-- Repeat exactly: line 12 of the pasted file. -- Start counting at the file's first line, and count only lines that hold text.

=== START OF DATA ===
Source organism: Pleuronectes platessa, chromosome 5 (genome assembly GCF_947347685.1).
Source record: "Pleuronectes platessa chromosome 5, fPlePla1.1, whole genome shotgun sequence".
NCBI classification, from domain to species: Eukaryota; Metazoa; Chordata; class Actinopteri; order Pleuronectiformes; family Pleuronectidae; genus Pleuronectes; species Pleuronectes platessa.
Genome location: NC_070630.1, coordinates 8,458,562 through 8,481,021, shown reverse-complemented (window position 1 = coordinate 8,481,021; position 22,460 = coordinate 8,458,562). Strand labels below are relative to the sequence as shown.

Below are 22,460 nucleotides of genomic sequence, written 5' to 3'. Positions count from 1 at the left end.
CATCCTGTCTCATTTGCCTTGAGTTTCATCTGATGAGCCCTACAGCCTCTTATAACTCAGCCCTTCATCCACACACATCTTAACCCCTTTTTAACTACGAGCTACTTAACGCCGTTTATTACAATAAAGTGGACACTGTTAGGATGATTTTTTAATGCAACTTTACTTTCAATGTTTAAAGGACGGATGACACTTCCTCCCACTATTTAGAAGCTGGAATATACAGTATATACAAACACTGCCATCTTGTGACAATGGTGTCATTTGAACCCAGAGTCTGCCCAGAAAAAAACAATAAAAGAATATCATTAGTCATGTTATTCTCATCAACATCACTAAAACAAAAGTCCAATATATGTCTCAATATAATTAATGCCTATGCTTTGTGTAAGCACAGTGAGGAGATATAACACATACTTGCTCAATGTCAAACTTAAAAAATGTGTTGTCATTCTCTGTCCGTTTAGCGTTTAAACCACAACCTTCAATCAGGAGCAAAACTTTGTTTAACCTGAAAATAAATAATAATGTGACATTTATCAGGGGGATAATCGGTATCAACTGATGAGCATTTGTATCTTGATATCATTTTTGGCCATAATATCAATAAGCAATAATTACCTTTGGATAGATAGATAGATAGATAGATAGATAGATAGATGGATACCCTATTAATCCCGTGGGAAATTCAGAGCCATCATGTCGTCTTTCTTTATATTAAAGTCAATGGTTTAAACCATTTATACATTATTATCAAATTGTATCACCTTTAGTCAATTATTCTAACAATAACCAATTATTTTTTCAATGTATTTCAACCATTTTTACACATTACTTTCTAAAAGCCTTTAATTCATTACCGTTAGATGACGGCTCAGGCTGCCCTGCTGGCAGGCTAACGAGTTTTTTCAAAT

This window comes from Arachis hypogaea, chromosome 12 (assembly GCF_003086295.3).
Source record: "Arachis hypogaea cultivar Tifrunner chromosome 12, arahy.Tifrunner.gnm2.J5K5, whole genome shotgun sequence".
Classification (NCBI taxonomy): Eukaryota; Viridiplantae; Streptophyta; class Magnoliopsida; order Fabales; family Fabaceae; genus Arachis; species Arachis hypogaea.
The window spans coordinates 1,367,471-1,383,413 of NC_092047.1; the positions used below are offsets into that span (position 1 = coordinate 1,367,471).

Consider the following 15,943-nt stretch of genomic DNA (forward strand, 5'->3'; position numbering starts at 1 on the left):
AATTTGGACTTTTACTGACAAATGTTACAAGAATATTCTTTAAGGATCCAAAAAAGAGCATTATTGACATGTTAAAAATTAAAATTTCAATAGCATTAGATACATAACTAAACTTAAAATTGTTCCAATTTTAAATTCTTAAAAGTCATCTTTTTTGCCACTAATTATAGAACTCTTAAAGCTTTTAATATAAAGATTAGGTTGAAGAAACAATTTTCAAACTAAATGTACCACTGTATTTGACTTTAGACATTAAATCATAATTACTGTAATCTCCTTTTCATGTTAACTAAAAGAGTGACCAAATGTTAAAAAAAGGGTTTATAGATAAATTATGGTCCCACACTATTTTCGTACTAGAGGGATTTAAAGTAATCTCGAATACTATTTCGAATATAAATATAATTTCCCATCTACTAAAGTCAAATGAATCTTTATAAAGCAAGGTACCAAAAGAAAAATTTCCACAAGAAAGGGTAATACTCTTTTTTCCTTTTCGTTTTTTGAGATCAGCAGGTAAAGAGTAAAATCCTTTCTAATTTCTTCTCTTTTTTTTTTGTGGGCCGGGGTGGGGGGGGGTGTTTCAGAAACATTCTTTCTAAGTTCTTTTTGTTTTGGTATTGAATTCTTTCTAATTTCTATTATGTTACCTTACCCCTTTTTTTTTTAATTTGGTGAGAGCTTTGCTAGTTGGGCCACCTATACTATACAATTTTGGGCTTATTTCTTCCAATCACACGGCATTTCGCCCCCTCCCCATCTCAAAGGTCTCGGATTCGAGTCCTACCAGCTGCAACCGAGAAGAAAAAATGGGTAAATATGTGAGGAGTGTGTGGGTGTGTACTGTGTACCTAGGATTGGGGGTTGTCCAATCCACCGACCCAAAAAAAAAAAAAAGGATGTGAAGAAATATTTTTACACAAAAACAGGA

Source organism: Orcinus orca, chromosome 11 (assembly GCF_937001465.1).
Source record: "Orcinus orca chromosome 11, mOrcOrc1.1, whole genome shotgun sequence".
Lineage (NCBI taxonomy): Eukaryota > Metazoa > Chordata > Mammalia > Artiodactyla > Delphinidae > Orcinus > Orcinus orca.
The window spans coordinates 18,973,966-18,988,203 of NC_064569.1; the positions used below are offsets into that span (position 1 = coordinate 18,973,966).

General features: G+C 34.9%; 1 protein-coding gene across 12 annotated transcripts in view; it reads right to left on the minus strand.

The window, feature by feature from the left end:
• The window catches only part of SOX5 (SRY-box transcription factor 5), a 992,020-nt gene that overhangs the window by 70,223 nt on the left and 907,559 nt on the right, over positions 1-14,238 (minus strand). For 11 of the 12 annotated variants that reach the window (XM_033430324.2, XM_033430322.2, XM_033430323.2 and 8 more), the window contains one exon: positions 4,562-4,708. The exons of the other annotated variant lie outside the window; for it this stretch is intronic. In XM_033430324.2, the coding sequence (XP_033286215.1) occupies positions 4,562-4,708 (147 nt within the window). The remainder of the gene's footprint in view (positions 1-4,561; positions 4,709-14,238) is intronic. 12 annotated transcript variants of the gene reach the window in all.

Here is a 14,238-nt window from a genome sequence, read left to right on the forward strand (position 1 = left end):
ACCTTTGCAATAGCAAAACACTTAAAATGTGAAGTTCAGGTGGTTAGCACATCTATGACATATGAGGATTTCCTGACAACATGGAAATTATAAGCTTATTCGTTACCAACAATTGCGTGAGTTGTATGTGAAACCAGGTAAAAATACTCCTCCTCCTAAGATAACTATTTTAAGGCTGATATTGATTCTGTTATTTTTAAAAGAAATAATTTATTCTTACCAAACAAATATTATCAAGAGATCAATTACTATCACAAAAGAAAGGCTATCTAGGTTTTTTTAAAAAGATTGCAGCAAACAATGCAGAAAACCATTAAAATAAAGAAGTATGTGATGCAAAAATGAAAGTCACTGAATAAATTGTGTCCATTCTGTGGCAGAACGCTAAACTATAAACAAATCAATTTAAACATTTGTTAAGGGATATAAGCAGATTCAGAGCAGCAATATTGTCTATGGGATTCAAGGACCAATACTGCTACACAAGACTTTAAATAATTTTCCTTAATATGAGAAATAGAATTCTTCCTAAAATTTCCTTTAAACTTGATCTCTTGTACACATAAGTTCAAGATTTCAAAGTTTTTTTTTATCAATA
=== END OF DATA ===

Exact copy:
AATTTGGACTTTTACTGACAAATGTTACAAGAATATTCTTTAAGGATCCAAAAAAGAGCATTATTGACATGTTAAAAATTAAAATTTCAATAGCATTAGATACATAACTAAACTTAAAATTGTTCCAATTTTAAATTCTTAAAAGTCATCTTTTTTGCCACTAATTATAGAACTCTTAAAGCTTTTAATATAAAGATTAGGTTGAAGAAACAATTTTCAAACTAAATGTACCACTGTATTTGACTTTAGACATTAAATCATAATTACTGTAATCTCCTTTTCATGTTAACTAAAAGAGTGACCAAATGTTAAAAAAAGGGTTTATAGATAAATTATGGTCCCACACTATTTTCGTACTAGAGGGATTTAAAGTAATCTCGAATACTATTTCGAATATAAATATAATTTCCCATCTACTAAAGTCAAATGAATCTTTATAAAGCAAGGTACCAAAAGAAAAATTTCCACAAGAAAGGGTAATACTCTTTTTTCCTTTTCGTTTTTTGAGATCAGCAGGTAAAGAGTAAAATCCTTTCTAATTTCTTCTCTTTTTTTTTTGTGGGCCGGGGTGGGGGGGGGTGTTTCAGAAACATTCTTTCTAAGTTCTTTTTGTTTTGGTATTGAATTCTTTCTAATTTCTATTATGTTACCTTACCCCTTTTTTTTTTAATTTGGTGAGAGCTTTGCTAGTTGGGCCACCTATACTATACAATTTTGGGCTTATTTCTTCCAATCACACGGCATTTCGCCCCCTCCCCATCTCAAAGGTCTCGGATTCGAGTCCTACCAGCTGCAACCGAGAAGAAAAAATGGGTAAATATGTGAGGAGTGTGTGGGTGTGTACTGTGTACCTAGGATTGGGGGTTGTCCAATCCACCGACCCAAAAAAAAAAAAAAGGATGTGAAGAAATATTTTTACACAAAAACAGGA